And we have several strong community members who are “writing both ways,” if you will, both producing effective material for their readerships and creating valuable instructional material to sell to colleagues. That market viability is one criterion, of course, of real experience, although it still doesn’t mean we need another how-to book until the next Italian Renaissance.

 

 

 

We’ve never needed to put more attention into facing out, looking for audience, developing readers. Can’t we cool it on the how-to’s? Can’t we just let Writer’s Digest’s bottomless catalog take care of that? Okay, more Deacon. He’s more fun than me chewing you out:

“Thanks, John,” he thanked. Then he put down the telephone and perambulated on foot to the desk behind which he habitually sat on a chair to write his famous books on an Apple iMac MD093B/A computer. New book Inferno, the latest in his celebrated series about fictional Harvard professor Robert Langdon, was inspired by top Italian poet Dante. It wouldn’t be the last in the lucrative sequence, either. He had all the sequels mapped out. The Mozart Acrostic. The Michelangelo Wordsearch. The Newton Sudoku.

Or am I wrong? (Imagine that.) How many authors do you know who seem more renowned among their peers than among readers—not because these “thriving ink-slingers” (Deacon) are writing books only other authors could love, but because their output seems to focus on these redundant how-to’s designed to crib a few more bucks from fellow would-be renowned authors?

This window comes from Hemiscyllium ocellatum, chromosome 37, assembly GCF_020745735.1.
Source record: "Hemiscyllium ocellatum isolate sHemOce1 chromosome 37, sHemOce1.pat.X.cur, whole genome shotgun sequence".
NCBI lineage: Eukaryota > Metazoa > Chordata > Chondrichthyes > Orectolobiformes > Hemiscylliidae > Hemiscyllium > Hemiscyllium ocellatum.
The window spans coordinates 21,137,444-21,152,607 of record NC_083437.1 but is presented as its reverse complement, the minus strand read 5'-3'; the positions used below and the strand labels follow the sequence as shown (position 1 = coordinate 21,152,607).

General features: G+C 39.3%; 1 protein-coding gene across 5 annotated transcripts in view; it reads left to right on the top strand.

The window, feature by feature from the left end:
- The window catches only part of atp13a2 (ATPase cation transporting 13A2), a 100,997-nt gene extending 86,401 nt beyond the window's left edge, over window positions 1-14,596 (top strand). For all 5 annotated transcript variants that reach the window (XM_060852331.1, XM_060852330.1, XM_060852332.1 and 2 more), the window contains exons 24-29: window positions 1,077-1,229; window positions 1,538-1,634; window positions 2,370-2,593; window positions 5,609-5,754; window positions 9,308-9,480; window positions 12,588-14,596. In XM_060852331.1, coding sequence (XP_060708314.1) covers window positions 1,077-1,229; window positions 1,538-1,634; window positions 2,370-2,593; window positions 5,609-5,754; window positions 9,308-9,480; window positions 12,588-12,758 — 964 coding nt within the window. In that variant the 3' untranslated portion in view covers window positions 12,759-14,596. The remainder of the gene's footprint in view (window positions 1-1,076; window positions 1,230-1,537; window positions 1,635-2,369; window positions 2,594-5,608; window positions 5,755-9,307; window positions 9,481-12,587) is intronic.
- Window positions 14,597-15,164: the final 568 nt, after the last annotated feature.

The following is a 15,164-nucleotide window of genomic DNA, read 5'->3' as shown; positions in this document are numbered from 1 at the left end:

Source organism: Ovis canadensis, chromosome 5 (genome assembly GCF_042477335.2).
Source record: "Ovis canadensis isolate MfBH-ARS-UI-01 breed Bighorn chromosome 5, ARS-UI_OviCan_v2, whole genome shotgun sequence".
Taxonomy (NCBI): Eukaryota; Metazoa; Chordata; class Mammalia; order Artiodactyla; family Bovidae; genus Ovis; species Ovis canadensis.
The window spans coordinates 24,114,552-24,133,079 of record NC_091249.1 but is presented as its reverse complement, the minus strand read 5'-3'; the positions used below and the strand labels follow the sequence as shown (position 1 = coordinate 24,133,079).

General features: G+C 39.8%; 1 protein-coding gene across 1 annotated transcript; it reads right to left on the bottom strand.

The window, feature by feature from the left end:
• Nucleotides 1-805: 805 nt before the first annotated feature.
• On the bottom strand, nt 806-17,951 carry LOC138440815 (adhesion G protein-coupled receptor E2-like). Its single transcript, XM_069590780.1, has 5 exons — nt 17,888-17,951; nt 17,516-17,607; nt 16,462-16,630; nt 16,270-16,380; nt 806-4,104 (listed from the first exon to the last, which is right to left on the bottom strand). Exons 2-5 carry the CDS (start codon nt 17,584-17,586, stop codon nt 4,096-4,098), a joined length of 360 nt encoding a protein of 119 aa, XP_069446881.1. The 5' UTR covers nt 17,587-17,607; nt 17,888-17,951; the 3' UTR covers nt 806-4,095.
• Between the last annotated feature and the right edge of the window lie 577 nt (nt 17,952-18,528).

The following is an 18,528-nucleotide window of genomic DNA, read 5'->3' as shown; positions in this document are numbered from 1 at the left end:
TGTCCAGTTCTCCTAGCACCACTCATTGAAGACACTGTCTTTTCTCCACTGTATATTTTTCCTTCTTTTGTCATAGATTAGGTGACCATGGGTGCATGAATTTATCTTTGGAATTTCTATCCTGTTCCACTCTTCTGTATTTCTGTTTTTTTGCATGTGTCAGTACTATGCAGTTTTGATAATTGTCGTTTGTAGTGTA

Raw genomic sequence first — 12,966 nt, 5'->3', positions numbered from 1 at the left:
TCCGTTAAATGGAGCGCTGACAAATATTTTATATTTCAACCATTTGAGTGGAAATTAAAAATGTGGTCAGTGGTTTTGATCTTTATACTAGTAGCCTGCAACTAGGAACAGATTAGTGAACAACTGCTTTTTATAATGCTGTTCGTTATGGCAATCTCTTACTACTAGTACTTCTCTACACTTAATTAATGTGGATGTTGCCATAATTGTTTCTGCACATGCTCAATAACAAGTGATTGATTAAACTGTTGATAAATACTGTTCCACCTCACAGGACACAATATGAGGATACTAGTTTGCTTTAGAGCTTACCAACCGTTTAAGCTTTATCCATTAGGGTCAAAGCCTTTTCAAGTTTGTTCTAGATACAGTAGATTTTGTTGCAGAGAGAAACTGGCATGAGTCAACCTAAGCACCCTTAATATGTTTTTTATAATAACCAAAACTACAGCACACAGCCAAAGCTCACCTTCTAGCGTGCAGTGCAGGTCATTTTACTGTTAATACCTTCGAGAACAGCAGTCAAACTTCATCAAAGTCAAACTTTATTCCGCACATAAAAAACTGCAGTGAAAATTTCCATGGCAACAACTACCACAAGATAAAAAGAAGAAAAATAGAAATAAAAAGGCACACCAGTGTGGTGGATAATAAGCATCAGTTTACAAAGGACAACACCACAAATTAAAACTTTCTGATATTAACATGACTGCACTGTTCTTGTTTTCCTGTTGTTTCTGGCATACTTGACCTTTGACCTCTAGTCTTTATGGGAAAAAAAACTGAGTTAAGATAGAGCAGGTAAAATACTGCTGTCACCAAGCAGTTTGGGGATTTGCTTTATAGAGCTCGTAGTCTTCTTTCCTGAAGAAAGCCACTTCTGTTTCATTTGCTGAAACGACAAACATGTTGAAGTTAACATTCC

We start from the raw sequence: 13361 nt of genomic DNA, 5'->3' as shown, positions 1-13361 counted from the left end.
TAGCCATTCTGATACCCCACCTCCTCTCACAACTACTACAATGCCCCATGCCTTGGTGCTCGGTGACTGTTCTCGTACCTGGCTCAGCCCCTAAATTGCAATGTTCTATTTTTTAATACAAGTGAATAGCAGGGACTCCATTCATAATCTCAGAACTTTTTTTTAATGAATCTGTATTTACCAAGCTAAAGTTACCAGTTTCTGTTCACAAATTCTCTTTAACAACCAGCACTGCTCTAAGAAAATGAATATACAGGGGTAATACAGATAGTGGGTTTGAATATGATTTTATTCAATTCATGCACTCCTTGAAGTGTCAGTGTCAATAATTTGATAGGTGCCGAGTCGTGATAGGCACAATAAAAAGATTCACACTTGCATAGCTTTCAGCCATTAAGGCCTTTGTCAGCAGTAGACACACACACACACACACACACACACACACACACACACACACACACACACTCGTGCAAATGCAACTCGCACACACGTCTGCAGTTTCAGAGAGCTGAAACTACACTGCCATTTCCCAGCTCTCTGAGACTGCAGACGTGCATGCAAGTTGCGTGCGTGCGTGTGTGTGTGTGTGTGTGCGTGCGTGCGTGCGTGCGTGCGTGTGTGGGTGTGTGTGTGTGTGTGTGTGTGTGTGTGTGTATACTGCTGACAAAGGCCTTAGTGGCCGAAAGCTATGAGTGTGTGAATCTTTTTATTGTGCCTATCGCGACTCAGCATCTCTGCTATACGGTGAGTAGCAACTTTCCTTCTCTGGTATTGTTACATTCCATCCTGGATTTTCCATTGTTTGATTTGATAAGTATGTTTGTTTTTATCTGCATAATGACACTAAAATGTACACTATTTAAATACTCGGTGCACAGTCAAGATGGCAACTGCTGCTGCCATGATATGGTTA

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Main image: iStockphoto: The scupture of Alighieri at Santa Croce, by Emorae

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Porter Anderson / @Porter_Anderson

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Porter Anderson (@Porter_Anderson) is a journalist and consultant in publishing. He's The Bookseller's (London) Associate Editor in charge of The FutureBook. He's a featured writer with Thought Catalog (New York), which carries his reports, commentary, and frequent Music for Writers interviews with composers and musicians. And he's a regular contributor of "Provocations in Publishing" with Writer Unboxed. Through his consultancy, Porter Anderson Media, Porter covers, programs, and speaks at publishing conferences and other events in Europe and the US, and works with various players in publishing, such as Library Journal's SELF-e, Frankfurt Book Fair's Business Club, and authors. You can follow his editorial output at Porter Anderson Media, and via this RSS link.